Travels with a land seer
This week’s post has been inspired by fabulous travel destinations. Great cities, architecture and natural wonders feel all that more alluring as we indulge in escapism from our various states of pandemic lockdown. Hence the ‘Travel guide to COVID-19 pocket exhibition’ has been put together for some isolation enjoyment. Roaming through pictures allows freedom of travel across both time and continents.
The pocket exhibition travel destination led to a talented etcher, who despite the quality and vision of his prints, is not well known. Frederick Landseer Maur Griggs (1876-1938) went forth into his printmaking career by working on the illustrations for 13 volumes of the Highways and Byways, a series of English regional guides. Capturing the beauty of the English countryside and encountering romantic castles and abbeys saw his art blend the real and the imaginary.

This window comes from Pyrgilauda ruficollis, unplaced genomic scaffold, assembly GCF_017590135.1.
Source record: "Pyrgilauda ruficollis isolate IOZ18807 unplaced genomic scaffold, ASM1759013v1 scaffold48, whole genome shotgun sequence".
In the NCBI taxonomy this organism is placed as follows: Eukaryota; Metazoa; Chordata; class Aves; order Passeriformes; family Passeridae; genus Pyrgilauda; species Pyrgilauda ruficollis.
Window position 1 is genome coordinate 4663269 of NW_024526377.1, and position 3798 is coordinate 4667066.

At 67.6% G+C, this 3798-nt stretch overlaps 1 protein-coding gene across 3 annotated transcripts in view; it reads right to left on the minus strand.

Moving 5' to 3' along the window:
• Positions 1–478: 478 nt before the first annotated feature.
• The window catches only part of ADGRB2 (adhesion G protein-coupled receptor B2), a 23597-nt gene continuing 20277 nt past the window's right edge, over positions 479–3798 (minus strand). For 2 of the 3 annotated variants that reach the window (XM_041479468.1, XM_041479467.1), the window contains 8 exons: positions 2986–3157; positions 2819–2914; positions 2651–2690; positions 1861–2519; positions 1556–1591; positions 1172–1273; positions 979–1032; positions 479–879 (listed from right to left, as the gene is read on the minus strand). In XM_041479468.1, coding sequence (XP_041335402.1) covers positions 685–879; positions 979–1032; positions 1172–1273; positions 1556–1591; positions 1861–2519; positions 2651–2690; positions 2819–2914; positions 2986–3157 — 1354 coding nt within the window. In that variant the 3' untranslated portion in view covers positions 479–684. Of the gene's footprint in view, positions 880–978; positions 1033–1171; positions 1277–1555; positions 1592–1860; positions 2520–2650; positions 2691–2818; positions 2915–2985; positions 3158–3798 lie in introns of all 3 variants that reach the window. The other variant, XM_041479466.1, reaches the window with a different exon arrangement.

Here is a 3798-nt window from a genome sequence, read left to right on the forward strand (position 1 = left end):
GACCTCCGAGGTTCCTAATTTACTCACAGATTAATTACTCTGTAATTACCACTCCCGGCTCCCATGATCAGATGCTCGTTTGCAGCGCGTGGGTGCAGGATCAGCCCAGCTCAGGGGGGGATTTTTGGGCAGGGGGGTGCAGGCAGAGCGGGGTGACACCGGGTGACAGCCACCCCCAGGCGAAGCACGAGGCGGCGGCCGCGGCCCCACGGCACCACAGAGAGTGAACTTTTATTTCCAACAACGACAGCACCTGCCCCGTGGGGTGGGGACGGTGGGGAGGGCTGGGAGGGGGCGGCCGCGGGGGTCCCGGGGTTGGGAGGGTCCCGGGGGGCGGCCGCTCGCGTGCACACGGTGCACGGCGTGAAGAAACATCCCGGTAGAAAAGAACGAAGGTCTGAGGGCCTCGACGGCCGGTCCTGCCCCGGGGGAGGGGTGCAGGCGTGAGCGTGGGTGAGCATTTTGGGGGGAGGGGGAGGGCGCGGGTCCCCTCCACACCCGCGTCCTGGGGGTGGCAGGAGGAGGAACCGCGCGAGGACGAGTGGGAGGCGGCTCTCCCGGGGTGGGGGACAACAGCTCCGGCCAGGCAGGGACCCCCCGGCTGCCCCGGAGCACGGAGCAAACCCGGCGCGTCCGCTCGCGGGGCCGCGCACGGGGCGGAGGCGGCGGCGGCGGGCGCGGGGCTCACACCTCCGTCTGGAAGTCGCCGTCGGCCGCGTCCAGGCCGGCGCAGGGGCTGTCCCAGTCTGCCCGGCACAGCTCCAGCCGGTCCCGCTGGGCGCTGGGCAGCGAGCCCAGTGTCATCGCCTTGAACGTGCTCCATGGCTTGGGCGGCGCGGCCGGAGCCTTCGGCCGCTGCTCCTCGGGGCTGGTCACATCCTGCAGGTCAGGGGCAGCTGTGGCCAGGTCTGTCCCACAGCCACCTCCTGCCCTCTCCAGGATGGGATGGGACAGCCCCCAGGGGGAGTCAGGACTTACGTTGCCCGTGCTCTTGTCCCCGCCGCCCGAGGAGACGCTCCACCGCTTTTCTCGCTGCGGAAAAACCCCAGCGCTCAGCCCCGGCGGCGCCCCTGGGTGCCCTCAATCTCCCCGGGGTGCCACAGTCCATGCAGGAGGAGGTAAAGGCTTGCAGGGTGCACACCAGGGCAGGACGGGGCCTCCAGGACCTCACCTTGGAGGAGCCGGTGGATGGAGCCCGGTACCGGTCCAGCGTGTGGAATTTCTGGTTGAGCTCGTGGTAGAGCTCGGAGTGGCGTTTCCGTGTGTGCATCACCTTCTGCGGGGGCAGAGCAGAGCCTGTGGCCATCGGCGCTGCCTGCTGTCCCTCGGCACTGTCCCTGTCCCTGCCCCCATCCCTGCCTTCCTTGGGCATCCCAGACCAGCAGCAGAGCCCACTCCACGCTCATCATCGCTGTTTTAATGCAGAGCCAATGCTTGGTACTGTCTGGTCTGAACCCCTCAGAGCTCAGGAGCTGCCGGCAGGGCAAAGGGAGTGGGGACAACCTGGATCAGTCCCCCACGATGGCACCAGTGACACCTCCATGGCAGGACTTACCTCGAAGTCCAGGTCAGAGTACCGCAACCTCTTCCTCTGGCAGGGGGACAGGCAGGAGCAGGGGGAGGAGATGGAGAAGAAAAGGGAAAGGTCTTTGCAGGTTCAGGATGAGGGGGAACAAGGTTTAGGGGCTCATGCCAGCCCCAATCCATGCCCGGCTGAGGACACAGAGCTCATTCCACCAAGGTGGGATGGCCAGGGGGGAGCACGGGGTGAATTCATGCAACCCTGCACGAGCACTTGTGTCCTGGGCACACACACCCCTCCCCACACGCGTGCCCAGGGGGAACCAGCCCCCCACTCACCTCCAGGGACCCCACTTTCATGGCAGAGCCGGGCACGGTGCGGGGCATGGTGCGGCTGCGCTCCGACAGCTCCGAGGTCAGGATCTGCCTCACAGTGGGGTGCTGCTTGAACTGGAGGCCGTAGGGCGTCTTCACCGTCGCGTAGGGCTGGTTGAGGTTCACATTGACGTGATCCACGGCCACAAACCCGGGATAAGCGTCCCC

St Boltoph’s Bridge was the last of the 57 etchings he made and it depicts a Medieval styled scene, with two figures before a pilgrim’s chapel, all drawn by his imagination. The bridge is a fantasy but Griggs has named it after a real saint associated with East Anglia. Combining architecture, landscape and spirituality became a hallmark of his practice.
Griggs is also an artist associated with the etching revival, a phase reinvigorating the etching medium as an original art form. He printed his work on the Dover’s House Press which he set up in his own Cotswold home. He is considered an artist of the Romantic and Gothic aesthetic. A conservationist for buildings and towns, he is also a campaigner for all the dreamers.